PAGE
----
LAS VEGAS — Shakur Stevenson ended the most unusual week of his boxing life with his usual dominance in another victory.
Stevenson stopped Felix Caraballo with a body-punch knockdown in the sixth round Tuesday night in the first major boxing event held in North America since the start of the coronavirus pandemic.
Stevenson (14-0, 8 KOs), the WBO featherweight champion, trained and lived in isolation in the days leading up to the fight. He still put on an impressive show in his non-title bout against the Puerto Rican veteran, capping the sport's return to the world's fight capital in a fan-free room at the MGM Grand casino complex's conference center.
"It's a different atmosphere," Stevenson said. "Losing the weight was different. Training in general was different. Fighting without a crowd, I was catching him with mean shots and you don't hear no no 'Ooohs' or 'Aaahs.'"
After a three-month break in major boxing competition, Top Rank led the sport back into action with five fights on ESPN. Although pretty much every bout was a mismatch, the favorites still provided entertaining performances for the sport's starved audience.
Stevenson knocked Caraballo to one knee in the first round, and the U.S. Olympic silver medalist's brutally accurate power continued to hurt Caraballo. Stevenson injured his left hand in the fifth round, but he finished the fight with precision midway through the sixth, opening up Caraballo's defenses with a right hand to the side before putting a left directly into Caraballo's solar plexus, crumpling the challenger.
"My mindset was focused on getting him out of there," Stevenson said. "I hit him with everything I could early. I wobbled him a bunch of times. He took a lot of punishment, and I started realizing that head shots weren't going to get him out of here. So I started going to the body more."
Stevenson, who turns 23 years old later this month, and heavyweight Jared Anderson both wore T-shirts reading "Black Lives Matter" in the ring. Stevenson also walked out to "Changes," the Grammy-nominated anthem of social change written by Tupac Shakur, after whom the boxer is named.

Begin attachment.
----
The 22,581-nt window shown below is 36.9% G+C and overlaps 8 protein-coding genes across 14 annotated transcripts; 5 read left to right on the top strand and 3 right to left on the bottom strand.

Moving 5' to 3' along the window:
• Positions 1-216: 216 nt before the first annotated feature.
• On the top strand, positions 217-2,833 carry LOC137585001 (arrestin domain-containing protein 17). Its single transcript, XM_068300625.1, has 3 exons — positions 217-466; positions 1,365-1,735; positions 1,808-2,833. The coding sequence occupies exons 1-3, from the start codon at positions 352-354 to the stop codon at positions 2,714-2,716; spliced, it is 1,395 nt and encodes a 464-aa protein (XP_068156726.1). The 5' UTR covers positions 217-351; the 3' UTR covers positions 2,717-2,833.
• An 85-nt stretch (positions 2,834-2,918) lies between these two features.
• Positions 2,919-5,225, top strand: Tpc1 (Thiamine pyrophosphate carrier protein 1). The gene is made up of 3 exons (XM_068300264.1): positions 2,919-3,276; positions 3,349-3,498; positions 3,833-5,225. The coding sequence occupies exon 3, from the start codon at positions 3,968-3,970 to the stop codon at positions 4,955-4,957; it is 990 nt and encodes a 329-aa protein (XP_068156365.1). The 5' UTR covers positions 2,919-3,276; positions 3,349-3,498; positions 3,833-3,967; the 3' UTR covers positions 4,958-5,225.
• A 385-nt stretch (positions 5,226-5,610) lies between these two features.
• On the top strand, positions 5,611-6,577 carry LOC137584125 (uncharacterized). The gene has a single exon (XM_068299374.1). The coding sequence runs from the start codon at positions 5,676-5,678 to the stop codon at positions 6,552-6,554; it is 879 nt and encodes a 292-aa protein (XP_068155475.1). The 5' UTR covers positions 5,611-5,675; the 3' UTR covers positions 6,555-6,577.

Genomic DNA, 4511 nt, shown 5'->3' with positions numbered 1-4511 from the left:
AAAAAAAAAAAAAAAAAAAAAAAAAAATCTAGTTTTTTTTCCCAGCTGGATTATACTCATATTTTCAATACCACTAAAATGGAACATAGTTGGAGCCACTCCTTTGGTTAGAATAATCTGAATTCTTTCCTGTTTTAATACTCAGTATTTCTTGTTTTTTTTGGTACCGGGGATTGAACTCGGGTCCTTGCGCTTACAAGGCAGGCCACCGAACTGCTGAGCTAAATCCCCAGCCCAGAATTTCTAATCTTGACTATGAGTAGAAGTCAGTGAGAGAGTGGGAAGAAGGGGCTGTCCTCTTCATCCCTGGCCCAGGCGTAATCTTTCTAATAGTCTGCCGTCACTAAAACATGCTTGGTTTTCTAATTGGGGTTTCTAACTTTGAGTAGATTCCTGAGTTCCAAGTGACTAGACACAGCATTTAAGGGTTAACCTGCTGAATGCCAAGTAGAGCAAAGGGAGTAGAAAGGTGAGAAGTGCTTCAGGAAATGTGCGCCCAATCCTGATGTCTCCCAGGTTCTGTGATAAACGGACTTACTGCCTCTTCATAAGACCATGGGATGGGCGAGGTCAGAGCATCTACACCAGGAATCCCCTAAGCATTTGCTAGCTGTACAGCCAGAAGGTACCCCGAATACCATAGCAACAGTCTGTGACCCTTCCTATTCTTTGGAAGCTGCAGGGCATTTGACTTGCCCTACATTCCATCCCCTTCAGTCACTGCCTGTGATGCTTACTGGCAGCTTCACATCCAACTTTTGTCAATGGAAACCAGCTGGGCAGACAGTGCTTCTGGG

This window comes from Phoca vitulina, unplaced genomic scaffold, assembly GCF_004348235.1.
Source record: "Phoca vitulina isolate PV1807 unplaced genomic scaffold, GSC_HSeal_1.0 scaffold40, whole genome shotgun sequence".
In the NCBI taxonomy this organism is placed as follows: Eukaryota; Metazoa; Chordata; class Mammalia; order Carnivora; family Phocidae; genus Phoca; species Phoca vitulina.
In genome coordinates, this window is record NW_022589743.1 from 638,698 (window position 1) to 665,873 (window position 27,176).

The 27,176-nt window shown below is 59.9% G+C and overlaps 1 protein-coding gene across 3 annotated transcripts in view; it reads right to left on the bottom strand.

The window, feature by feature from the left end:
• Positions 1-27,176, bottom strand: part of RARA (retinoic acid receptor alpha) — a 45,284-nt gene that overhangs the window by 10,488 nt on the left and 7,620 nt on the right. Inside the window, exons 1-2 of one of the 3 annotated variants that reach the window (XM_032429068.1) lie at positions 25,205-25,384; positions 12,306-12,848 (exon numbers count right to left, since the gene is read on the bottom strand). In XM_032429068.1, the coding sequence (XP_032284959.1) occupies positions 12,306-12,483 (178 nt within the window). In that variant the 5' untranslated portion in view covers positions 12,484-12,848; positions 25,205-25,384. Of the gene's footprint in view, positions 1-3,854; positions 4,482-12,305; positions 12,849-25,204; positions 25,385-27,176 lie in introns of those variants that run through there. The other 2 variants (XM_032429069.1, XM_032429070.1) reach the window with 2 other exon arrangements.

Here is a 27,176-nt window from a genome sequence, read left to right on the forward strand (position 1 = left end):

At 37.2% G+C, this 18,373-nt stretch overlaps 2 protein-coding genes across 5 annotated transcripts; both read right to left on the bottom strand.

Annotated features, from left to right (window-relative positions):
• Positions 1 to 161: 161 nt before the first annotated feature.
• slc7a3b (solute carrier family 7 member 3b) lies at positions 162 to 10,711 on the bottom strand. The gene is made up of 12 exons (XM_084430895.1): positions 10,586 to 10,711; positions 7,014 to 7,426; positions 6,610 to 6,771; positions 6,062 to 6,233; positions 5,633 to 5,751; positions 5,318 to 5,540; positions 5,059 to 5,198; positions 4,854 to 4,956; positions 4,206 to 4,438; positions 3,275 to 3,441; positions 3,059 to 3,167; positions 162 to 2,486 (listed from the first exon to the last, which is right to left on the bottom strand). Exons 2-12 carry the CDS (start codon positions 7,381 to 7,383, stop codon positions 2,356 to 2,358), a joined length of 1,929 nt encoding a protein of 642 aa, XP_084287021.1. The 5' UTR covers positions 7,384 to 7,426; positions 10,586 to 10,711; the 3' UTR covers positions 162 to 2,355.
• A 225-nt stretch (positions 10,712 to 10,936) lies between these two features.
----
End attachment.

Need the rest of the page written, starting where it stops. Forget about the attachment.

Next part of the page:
"My people right now, they're protesting and there's a lot going on in our community, a lot of people trying to stand up for what's right," Stevenson said. "I couldn't really go out there and protest with them because I had a fight coming up and I didn't want to risk catching corona. Now that the fight is over, I'll go out there and protest. Mask up, gloved up, I'll go out there and help my people out."
Mikaela Mayer was scheduled for a showcase in the co-main event, but the U.S. Olympian was pulled from her scheduled fight with Helen Joseph on Sunday when she tested positive for COVID-19.
Mayer is asymptomatic, but she remained in quarantine — and her positive test forced Stevenson to fight without coach Kay Koroma, who works with both fighters due to their shared Olympic background.
Koroma's COVID-19 tests are negative, but he stayed away in accordance with the health protocols set up for the return of combat sports in Nevada. Koroma also was scheduled to work in the corner of the 20-year-old Anderson, who easily improved to 4-0 with a stoppage of Johnny Langston in the penultimate bout.
Top Rank's precautions also included no face-offs at the weigh-in, ample social distancing for everyone from judges to the ring announcer, and masks on nearly everyone involved.
The card opened with an impressive victory for Robeisy Ramírez, the Cuban two-time Olympic gold medalist. In his fourth pro fight, Ramírez (3-1, 3 KOs) dropped Dominican opponent Yeuri Andujar twice in the first 48 seconds.
Ramírez is the last man to beat Stevenson, winning a decision over the then-teenager in the Rio bantamweight final in August 2016. Ramirez defected from the Cuban team in July 2018 and signed with Top Rank, and he has rebounded from a surprising split-decision loss in his pro debut last year with three straight stoppages.
Ramírez said he intends to get a professional fight with Stevenson, but he doesn't expect it to happen immediately, given Stevenson's two-year head start on him in the pro game.
Italian heavyweight Guido Vianello stopped Donald Haynesworth with 44 seconds left in the first round after a one-punch knockdown. Haynesworth had a 65-pound weight advantage on Vianello (7-0, 7 KOs), a Rio Olympic super heavyweight, but got up shakily after Vianello flattened him with a chopping right hand to the balance center behind the ear.